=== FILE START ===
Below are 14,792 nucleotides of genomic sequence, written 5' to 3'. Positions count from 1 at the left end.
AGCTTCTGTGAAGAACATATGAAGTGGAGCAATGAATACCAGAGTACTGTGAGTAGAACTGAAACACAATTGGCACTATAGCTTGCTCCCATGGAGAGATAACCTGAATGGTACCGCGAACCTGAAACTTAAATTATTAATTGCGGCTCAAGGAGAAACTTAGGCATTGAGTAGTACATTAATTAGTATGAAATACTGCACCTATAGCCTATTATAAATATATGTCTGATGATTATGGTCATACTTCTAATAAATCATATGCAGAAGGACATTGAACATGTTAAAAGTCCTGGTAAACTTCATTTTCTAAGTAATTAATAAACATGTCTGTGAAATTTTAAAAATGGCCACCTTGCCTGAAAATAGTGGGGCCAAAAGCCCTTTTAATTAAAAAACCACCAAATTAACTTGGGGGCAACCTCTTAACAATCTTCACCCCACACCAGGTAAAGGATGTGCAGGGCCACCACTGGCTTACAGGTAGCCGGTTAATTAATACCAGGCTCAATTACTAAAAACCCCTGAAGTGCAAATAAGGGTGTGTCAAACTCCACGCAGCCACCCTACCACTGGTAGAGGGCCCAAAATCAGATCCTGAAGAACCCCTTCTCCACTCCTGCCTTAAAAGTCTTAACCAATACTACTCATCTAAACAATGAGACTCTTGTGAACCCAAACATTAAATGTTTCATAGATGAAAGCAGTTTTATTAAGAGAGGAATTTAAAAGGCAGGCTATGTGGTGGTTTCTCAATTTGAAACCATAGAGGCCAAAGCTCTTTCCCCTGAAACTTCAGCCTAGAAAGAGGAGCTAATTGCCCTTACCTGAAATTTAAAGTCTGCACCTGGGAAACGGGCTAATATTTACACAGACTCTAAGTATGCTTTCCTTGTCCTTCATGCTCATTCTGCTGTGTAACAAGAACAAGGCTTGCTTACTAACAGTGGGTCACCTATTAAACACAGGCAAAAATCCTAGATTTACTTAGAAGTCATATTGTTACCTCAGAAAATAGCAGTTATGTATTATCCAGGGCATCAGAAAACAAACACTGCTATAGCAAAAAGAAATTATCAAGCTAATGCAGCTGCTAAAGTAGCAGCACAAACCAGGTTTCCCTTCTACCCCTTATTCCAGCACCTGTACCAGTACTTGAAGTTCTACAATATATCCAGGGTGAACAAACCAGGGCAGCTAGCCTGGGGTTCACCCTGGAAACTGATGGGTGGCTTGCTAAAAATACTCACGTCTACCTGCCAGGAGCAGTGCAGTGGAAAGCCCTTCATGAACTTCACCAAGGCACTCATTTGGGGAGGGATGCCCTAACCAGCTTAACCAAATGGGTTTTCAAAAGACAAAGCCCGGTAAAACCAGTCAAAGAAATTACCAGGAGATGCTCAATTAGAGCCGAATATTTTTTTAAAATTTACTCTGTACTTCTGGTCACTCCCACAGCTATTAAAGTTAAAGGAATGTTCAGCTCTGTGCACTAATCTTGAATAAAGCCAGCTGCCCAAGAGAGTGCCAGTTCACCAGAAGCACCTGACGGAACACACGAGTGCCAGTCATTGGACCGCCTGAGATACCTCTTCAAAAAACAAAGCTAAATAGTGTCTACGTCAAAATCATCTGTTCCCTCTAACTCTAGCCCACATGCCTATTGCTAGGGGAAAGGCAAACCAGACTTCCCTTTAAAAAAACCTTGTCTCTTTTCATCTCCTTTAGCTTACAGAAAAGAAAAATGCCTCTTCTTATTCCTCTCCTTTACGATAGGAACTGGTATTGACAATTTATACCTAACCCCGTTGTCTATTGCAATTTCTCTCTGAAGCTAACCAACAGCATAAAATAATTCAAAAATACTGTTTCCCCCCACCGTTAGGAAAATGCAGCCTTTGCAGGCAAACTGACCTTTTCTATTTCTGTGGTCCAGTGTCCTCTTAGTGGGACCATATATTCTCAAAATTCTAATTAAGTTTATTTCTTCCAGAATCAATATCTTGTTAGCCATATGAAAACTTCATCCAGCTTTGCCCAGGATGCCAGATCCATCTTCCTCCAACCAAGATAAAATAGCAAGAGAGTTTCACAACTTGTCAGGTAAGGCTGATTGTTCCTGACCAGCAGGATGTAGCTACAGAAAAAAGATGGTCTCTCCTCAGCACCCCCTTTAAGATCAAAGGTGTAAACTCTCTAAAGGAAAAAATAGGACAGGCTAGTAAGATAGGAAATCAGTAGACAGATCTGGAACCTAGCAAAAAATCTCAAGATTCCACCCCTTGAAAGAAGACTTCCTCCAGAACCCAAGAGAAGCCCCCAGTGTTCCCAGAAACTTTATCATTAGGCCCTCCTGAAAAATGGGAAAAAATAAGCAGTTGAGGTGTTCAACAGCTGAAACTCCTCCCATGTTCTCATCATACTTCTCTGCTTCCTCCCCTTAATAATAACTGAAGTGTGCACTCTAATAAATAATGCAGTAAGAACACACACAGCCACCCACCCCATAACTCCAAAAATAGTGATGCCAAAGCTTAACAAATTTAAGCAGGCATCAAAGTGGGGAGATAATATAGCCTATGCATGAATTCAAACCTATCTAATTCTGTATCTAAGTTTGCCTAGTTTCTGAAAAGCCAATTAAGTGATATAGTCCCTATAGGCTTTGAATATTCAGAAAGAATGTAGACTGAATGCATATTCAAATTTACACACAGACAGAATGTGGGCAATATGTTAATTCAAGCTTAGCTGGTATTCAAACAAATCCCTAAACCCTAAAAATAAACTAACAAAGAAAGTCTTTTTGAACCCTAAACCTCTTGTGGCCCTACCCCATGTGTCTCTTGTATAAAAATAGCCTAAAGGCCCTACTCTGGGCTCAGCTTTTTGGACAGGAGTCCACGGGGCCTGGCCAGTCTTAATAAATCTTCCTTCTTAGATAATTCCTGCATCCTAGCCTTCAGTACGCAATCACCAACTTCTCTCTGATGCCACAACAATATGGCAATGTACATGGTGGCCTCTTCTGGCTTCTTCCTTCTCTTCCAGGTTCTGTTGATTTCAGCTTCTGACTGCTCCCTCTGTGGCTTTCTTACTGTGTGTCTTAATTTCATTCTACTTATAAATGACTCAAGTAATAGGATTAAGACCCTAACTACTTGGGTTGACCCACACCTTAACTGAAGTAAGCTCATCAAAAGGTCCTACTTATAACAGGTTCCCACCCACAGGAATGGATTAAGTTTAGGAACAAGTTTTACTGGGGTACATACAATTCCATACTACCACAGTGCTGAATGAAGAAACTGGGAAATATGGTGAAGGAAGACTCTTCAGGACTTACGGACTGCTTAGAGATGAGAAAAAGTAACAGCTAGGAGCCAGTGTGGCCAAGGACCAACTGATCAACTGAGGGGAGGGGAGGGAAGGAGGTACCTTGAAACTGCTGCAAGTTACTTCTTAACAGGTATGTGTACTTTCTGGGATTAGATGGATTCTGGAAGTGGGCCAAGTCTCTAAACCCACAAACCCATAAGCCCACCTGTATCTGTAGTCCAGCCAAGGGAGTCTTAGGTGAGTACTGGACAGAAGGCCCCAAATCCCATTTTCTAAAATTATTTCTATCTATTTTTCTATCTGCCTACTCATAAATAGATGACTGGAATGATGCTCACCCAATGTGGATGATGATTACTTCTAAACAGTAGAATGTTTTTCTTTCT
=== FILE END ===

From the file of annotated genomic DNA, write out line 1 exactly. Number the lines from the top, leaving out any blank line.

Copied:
Below are 14,792 nucleotides of genomic sequence, written 5' to 3'. Positions count from 1 at the left end.